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Teachers’ knowledge and pedagogical approaches to sexuality education in HIV and AIDS contexts of selected high schools and their indigenous communities in the Manzini region of Eswatini.

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With HIV and AIDS decimating some global populations, life skills and sexuality education has assumed an important function in the school curriculum. Eswatini is concerned about adolescents’ attitude towards making right decisions, particularly regarding their sexual behaviour. There have been concerns about the acquisition of life skills and sexuality education knowledge and how this is taught in schools. This study sought to understand the knowledge teachers have on life skills and sexuality education, and whether cultural knowledge still exists. It also sought to find out if this cultural knowledge is mediated into the school curriculum, and finally, to examine which pedagogical approaches teachers and community elders use in teaching life skills and sexuality education. As an analytical and theoretical framework for the study, two sets of theories were examined and synthesised. One set is the educational theories; Bernstein’s theory of pedagogical discourse, Shulman’s pedagogical content knowledge and Agbomeji’s inviting classroom pedagogical model. The other set is comprised of the worldview theories and the philosophy of Emaswati. In the intepretivist philosophical domain, the study, because of its affective nature, employed qualitative approach and the phenomenological research design. It used both semi-structured and unstructured interviews to elicit information from selected teacher participants and key community informants. The card sorting activity was also used with teacher participants in data production. Among the findings of the study were; lack of content knowledge and focus in life skills and sexuality education in formal education, and the methodology used were teacher-centred. It also found that despite the existence of cultural knowledge in the community, there was lack of assimilation between the formal and cultural knowledge. The conclusion arrived at was that life skills and sexuality education has not been very effectively taught. Among the recommendations was that life skills and sexuality knowledge be made a core subject in the pre-service teacher education curriculum, and cultural knowledge be infused into the life skills and sexuality education curriculum. The study also recommends the Prompt-Led Participatory Discourse Model as a pedagogical underpinning frame for teaching life skills and sexuality education in schools, which can serve as a guide to teaching life skills and sexuality education in secondary schools in Eswatini.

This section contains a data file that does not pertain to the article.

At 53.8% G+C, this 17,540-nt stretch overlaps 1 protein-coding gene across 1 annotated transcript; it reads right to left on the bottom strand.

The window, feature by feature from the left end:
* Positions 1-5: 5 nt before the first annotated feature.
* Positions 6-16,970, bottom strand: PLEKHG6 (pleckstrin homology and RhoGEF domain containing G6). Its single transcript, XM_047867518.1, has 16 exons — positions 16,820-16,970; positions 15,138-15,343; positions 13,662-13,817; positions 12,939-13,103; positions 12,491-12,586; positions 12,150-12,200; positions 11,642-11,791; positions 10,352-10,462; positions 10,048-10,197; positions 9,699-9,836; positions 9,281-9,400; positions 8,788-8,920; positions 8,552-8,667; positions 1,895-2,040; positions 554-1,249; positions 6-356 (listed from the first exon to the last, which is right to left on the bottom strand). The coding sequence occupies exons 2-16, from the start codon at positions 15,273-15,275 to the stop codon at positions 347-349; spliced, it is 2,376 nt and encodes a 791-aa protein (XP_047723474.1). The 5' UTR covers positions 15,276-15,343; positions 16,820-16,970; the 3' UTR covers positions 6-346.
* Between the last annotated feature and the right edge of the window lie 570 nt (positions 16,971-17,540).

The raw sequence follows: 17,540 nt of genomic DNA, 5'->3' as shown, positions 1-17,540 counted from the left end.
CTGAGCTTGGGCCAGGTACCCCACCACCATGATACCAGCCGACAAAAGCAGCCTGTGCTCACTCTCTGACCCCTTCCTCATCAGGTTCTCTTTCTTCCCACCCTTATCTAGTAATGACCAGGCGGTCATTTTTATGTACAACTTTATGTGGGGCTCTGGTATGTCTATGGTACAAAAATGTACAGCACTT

Doctoral Degree. University of KwaZulu-Natal, Durban.